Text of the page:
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algorhythmically
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creatively
industrial
authentically
alternative
tenant
farmers
algorhythmically
determined
creatively
industrial
authentically
alternative
tenant
farmers
algorhythmically
determined
creatively
industrial
authentically
alternative
tenant
farmers
algorhythmically
determined
creatively
industrial
authentically
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Jacob Kirkegaard: Labyrinthitis
Labyrinthitis works with otoacoustic emissions generated by the artist’s ears to produce otoacoustic emissions in the ears of the listeners

FRI 16 Mar 2018
6PM - 8PM
ACCA, Melbourne
111 Sturt St, Southbank
Wheelchair Accessible

FREE


Liquid Architecture in partnership with ACCA and the Biennale of Sydney present Jacob Kirkegaard’s groundbreaking microtonal audio work, Labyrinthitis, which consists of sounds recorded within the labyrinth of Kirkegaard’s own ears, capturing vibrations arising off of pure tones catching the cochlea hairs in the fluid pathways of the aforementioned labyrinth. These are real sounds (known as otoacoustic emissions) created, not just received, by our ears. It is literally the sound of ourselves hearing.

Kirkegaard not only recorded the sound of his own ears hearing, but used a tone frequency formula which has been found to generate new tones completely secondary to the sounds being heard. When two tones are played at a certain ratio to one another, the ear, through the otoacoustics, creates a completely new third tone, like overtones on a piano, or the Tartini tone on a violin. This means that our bodies are naturally inclined to interact with harmonising music, even to sing along with it through our ears. In the liner notes to LabyrinthitisNoise, Water, Meat author Douglas Kahn refers to this process as “active hearing”.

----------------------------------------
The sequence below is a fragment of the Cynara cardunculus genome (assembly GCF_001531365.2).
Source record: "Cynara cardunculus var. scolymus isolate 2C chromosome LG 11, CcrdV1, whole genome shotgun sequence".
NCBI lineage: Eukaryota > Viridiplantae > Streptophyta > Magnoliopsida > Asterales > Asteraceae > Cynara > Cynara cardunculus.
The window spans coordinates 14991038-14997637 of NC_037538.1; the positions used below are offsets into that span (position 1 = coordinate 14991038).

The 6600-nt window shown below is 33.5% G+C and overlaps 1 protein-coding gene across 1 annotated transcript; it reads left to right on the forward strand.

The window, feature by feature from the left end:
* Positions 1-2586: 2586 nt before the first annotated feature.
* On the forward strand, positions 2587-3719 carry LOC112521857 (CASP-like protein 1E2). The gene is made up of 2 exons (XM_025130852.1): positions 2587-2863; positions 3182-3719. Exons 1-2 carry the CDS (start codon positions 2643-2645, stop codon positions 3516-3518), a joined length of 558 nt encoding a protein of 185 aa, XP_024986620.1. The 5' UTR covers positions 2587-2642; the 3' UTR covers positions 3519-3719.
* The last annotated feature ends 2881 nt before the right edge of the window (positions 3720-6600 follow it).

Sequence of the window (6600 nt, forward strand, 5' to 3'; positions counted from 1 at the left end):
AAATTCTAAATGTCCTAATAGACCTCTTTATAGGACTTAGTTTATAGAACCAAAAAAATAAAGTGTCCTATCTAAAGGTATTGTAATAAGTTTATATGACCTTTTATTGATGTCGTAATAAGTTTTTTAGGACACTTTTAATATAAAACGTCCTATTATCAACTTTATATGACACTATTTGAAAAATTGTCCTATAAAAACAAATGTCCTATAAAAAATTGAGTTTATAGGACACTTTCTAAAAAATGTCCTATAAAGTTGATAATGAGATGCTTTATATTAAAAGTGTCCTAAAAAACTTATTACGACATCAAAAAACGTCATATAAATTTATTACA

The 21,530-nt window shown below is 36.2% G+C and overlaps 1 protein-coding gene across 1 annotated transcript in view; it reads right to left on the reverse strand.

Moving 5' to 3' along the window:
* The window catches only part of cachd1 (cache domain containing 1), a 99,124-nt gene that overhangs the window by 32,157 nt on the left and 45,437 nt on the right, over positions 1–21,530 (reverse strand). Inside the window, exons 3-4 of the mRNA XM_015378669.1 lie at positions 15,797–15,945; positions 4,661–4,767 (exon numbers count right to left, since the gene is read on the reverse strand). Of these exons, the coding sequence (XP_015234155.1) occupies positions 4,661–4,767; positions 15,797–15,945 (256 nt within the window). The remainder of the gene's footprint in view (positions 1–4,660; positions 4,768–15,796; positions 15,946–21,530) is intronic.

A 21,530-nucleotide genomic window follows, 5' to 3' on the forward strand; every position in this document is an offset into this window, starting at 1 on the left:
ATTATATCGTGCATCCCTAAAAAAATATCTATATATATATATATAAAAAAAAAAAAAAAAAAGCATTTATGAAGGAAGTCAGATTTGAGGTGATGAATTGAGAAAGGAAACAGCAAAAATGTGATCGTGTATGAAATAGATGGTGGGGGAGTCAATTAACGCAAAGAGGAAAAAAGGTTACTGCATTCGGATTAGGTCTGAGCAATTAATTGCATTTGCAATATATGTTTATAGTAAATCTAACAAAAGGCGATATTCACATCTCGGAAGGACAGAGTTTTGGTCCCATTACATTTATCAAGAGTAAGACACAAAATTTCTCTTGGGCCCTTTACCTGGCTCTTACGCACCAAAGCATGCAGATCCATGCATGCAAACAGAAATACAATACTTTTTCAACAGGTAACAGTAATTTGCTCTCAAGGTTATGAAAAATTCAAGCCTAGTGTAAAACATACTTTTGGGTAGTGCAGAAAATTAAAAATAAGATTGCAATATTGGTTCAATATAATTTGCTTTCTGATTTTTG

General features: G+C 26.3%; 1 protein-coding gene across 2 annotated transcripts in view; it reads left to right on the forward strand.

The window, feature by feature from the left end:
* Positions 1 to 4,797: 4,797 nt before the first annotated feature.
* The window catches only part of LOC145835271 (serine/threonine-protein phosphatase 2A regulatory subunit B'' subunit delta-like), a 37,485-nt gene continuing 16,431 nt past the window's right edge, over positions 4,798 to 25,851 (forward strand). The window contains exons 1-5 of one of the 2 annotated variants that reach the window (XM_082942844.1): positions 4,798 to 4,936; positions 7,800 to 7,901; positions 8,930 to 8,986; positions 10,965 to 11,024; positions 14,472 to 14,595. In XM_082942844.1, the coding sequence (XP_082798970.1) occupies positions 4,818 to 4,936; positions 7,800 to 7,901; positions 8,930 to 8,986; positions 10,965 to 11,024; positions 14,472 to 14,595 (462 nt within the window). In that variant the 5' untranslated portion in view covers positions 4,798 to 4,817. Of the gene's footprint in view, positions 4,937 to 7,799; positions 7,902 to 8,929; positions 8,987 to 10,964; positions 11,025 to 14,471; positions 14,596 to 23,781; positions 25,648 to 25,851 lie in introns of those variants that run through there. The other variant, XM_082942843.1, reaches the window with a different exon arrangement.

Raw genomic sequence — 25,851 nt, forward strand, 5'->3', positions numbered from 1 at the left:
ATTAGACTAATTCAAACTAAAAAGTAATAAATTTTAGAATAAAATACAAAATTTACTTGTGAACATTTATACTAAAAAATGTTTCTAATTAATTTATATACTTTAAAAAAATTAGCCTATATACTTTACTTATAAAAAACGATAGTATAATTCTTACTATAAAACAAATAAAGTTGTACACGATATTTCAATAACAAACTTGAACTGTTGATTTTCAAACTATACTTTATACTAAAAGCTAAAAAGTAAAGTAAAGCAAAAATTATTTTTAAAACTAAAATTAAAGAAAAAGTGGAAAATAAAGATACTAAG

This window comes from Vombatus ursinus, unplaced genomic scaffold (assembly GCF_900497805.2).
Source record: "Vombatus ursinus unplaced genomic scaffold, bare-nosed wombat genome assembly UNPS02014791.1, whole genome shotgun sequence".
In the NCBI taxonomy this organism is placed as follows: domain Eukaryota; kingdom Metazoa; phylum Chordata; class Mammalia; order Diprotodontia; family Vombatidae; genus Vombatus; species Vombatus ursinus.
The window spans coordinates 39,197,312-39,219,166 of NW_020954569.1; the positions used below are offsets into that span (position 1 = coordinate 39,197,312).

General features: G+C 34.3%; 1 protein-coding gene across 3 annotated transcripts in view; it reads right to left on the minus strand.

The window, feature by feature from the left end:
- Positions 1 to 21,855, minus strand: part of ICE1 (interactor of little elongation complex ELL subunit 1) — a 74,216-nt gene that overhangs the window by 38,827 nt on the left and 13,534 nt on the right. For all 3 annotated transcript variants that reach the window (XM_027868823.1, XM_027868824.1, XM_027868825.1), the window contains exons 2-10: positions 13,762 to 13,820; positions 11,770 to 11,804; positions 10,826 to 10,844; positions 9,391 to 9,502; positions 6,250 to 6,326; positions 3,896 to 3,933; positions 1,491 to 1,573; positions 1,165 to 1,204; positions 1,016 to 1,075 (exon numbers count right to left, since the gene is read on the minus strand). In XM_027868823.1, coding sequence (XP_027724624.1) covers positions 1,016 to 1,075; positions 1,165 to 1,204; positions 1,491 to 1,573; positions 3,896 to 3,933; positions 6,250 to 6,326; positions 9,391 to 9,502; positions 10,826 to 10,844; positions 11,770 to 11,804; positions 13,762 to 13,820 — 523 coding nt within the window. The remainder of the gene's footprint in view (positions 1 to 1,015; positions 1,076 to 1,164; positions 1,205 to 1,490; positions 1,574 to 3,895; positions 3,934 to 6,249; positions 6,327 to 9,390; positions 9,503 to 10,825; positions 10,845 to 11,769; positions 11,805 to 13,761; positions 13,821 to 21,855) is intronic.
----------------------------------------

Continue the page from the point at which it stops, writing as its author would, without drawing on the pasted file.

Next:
Kirkegaard creates the third ear-stimulated tone via this mathematical formula to stimulate the two harmonising tones in his own ear through otoacoustics. He then uses these tones to harmonise with each other and create a third tone in the listener’s ear. Then, to further complicate the labyrinthine nature of the composition, he recreates that third tone in his own ear on the album and combines that with a fourth tone to create a fifth tone in the listener’s ear and so on and so on. It plays out like a series of descending chromatic notes, but at the microtonal and deep listening level, much of what the listener hears is not literally there on the recorded composition. It’s inside of us, placed by our own ears. Each listener is a collaborator and musician, honing in on the auditory tuning of our own ears.

The provocation of Kirkegaard’s Labyrinthitis is to show that two-way traffic happens in the ear, at the point that transduction begins. This is what the astrophysicist Thomas Gold first proposed in his 1948 biophysics paper describing OAEs as “a feedback system consisting of a mechanical-to-electrical transduction process coupled to an electrical-to-mechanical transduction process.” The physiological fact of transductive reversal in active hearing reroutes relationships among technology, nature and the body. The tiny microphones and speakers in Kirkegaard’s ears, with sounds and electronic signals going both directions, are not separated by a gulf of nature and technology, but are instead in discursive and actual circuit with motions, energies, forces, impulses and radiations.” Douglas Kahn, San Francisco 2008

documentation acknowledgement

We acknowledge the Wurundjeri, Boonwurrung, Taungurong, Dja Dja Wurrung and the Wathaurung people of the Kulin Nation as the custodians of the land in which this event takes place, and we recognise that sovereignty was never ceded. We pay our respects to their Elders, past, present and emerging.

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